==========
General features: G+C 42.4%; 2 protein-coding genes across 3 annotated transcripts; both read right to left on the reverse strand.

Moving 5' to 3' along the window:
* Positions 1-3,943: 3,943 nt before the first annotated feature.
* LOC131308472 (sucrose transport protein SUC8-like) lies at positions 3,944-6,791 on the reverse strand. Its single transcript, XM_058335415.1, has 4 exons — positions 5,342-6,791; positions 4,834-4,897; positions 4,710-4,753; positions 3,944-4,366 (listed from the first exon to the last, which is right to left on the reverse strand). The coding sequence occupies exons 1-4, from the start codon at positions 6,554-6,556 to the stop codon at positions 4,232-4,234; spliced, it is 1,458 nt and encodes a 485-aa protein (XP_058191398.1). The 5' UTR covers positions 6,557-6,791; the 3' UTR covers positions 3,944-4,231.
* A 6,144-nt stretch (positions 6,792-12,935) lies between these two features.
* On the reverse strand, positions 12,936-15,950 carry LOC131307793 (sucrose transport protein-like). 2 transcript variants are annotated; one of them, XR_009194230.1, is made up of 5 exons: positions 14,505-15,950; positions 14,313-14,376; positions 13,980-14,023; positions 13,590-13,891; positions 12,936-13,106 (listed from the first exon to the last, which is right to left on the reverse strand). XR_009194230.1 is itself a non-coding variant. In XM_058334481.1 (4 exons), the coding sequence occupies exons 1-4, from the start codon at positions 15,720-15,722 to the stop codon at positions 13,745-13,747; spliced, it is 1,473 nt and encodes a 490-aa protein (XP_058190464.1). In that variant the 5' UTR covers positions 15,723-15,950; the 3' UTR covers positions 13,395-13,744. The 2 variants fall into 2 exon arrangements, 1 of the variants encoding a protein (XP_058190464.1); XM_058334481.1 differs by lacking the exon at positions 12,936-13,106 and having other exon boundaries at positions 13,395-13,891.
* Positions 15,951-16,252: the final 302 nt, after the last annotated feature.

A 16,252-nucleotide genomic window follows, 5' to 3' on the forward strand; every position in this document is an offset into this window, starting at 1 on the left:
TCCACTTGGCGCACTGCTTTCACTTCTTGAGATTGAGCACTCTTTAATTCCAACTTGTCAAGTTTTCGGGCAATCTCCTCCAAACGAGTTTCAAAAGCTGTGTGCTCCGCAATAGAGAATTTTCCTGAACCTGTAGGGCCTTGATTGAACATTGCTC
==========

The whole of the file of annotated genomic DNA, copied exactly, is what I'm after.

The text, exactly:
General features: G+C 42.4%; 2 protein-coding genes across 3 annotated transcripts; both read right to left on the reverse strand.

Moving 5' to 3' along the window:
* Positions 1-3,943: 3,943 nt before the first annotated feature.
* LOC131308472 (sucrose transport protein SUC8-like) lies at positions 3,944-6,791 on the reverse strand. Its single transcript, XM_058335415.1, has 4 exons — positions 5,342-6,791; positions 4,834-4,897; positions 4,710-4,753; positions 3,944-4,366 (listed from the first exon to the last, which is right to left on the reverse strand). The coding sequence occupies exons 1-4, from the start codon at positions 6,554-6,556 to the stop codon at positions 4,232-4,234; spliced, it is 1,458 nt and encodes a 485-aa protein (XP_058191398.1). The 5' UTR covers positions 6,557-6,791; the 3' UTR covers positions 3,944-4,231.
* A 6,144-nt stretch (positions 6,792-12,935) lies between these two features.
* On the reverse strand, positions 12,936-15,950 carry LOC131307793 (sucrose transport protein-like). 2 transcript variants are annotated; one of them, XR_009194230.1, is made up of 5 exons: positions 14,505-15,950; positions 14,313-14,376; positions 13,980-14,023; positions 13,590-13,891; positions 12,936-13,106 (listed from the first exon to the last, which is right to left on the reverse strand). XR_009194230.1 is itself a non-coding variant. In XM_058334481.1 (4 exons), the coding sequence occupies exons 1-4, from the start codon at positions 15,720-15,722 to the stop codon at positions 13,745-13,747; spliced, it is 1,473 nt and encodes a 490-aa protein (XP_058190464.1). In that variant the 5' UTR covers positions 15,723-15,950; the 3' UTR covers positions 13,395-13,744. The 2 variants fall into 2 exon arrangements, 1 of the variants encoding a protein (XP_058190464.1); XM_058334481.1 differs by lacking the exon at positions 12,936-13,106 and having other exon boundaries at positions 13,395-13,891.
* Positions 15,951-16,252: the final 302 nt, after the last annotated feature.

A 16,252-nucleotide genomic window follows, 5' to 3' on the forward strand; every position in this document is an offset into this window, starting at 1 on the left:
TCCACTTGGCGCACTGCTTTCACTTCTTGAGATTGAGCACTCTTTAATTCCAACTTGTCAAGTTTTCGGGCAATCTCCTCCAAACGAGTTTCAAAAGCTGTGTGCTCCGCAATAGAGAATTTTCCTGAACCTGTAGGGCCTTGATTGAACATTGCTC